Usually, at auditions, I am very deliberate about the time in between excerpts being a good preparation for the next excerpt. But somehow, with the whole routine of my excerpt binder/process cue note thrown off, I suddenly became very bad at using my time in between excerpts. When the proctor placed the first movement of Tchaik 6 on the stand after Figaro, instead of calmly moving to switch reeds I felt sudden shock and panic: “oh god I have to use a different reed now shit my water container isn’t open oh god what if I drop it I wonder if it’s still soaked from the warmup room, better dunk it just in case oh god I’m taking too long they think I’m a moron, they’re wondering what the hell I’m doing that’s taking so long, look at this place I can’t believe I’m even here, hmm I wonder what it would be like to actually play Tchaik 6 in this hall, okay jam that baby on I need to start this damn excerpt right now let’s go…” Needless to say the first note of Tchaik 6 was not all that I hoped it would be.
So, based on that experience: writing stuff down is great, and if I were advising a young student on how to prepare for an audition with known repertoire I would probably advise them to give my note system a try for a while. However, after a certain point– say, maybe the point where you start auditioning for the Chicago Symphony– maybe a process cue needs to be able to be solely internal. The key to internalizing the process cue, however, will need to be doing it every time. There can be no skipping of steps in practice, because if I do, I might forget the step in performance. As an example, my process cue note for Rite of Spring looks something like:
-Lock off, Knob off (“Knob” is how I refer to by Ab-Bb trill mechanism. Because that’s what it is.)
-Blow out bocal and reed
-Hear first 2 bars in head for tempo
-Breathe 2 beats out, 2 beats in, begin note with no tongue but distinct beginning.
(When I actually played Rite of Spring, my instructions to myself got a little out of control, to the point that the 2nd bassoonist commented on the “novel” appearing at the top of the page. I erased the whole mess, simplified and re-wrote it, recognizing his important (if perhaps unintentional) point: if your process cue is too long or complicated, when you get to the performance, your adrenaline is going to prevent you from actually reading/internalizing the instructions. At least personally, I know that Performance Me doesn’t have a lot of intellectual power, so simpler is better.)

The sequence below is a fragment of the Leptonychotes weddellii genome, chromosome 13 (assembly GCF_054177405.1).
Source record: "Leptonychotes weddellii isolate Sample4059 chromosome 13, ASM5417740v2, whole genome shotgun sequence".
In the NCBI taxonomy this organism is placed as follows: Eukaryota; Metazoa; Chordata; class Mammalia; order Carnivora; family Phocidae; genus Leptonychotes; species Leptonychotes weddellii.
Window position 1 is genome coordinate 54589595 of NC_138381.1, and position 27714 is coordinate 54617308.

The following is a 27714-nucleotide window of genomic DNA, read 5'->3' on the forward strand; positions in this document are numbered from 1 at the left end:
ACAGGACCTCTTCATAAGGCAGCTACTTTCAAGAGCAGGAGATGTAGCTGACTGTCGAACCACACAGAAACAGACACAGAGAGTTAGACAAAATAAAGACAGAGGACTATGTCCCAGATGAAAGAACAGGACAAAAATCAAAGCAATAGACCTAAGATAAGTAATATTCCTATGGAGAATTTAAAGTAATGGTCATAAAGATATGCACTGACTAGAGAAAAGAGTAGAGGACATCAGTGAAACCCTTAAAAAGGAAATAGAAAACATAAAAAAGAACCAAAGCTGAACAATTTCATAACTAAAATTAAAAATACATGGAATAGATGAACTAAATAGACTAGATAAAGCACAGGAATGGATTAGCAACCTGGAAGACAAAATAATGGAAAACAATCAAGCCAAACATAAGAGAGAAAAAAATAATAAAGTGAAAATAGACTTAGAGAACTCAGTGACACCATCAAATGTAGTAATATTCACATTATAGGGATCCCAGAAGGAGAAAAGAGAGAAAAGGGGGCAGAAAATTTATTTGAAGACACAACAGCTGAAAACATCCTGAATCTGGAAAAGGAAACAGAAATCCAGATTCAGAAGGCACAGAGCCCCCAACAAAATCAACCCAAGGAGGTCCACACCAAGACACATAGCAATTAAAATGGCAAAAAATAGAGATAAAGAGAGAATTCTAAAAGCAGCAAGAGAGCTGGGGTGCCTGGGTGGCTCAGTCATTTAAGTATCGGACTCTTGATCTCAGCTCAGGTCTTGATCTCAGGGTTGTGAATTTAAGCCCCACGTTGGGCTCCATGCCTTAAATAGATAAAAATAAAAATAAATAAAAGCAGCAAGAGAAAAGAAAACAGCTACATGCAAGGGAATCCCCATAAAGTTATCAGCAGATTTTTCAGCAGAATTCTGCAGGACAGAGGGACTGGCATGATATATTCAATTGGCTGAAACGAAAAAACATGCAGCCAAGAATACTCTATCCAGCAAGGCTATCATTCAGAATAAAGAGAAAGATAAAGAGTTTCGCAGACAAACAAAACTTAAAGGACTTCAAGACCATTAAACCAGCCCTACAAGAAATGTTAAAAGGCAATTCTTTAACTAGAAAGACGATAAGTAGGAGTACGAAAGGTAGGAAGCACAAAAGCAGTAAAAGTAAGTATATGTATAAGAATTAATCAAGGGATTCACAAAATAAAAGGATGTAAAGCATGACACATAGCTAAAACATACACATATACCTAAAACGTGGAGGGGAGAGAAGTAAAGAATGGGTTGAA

The first instruction– “lock off, knob off” is something that appears at the beginning of all excerpts: these two things I always check. (Obviously, it doesn’t always say “off”; sometimes it says “on”, for the ones where, well, I want one or both on.) That’s easy to internalize: before beginning any excerpt, at any time, practice or performance, I will always check the status of these to “presets” of my instrument. No exceptions, or I’m training myself to forget.
“Blow out bocal and reed” are similarly generic instructions, although might not be necessary for every excerpt (more planning and reflection needed on this count!)
The third instruction is different for every excerpt, but similar in form; I always choose a set number of bars to hear, so in this case I just need to remember how many bars of what I want to hear in my head. I don’t always choose the beginning of the excerpt; if it’s more appropriate I’ll choose to hear another instrument’s line, or a section from later in the piece (for instance, for the sixteenth notes in the last movement of Symphonie Fantastique, I hear the theme starting at 64 to get the tempo, instead of trying to pull the tempo of the bassoon part from thin air.) So, that element is different for every excerpt but memorizing what to hear in my head before I start playing can be made part of the process of learning the excerpt.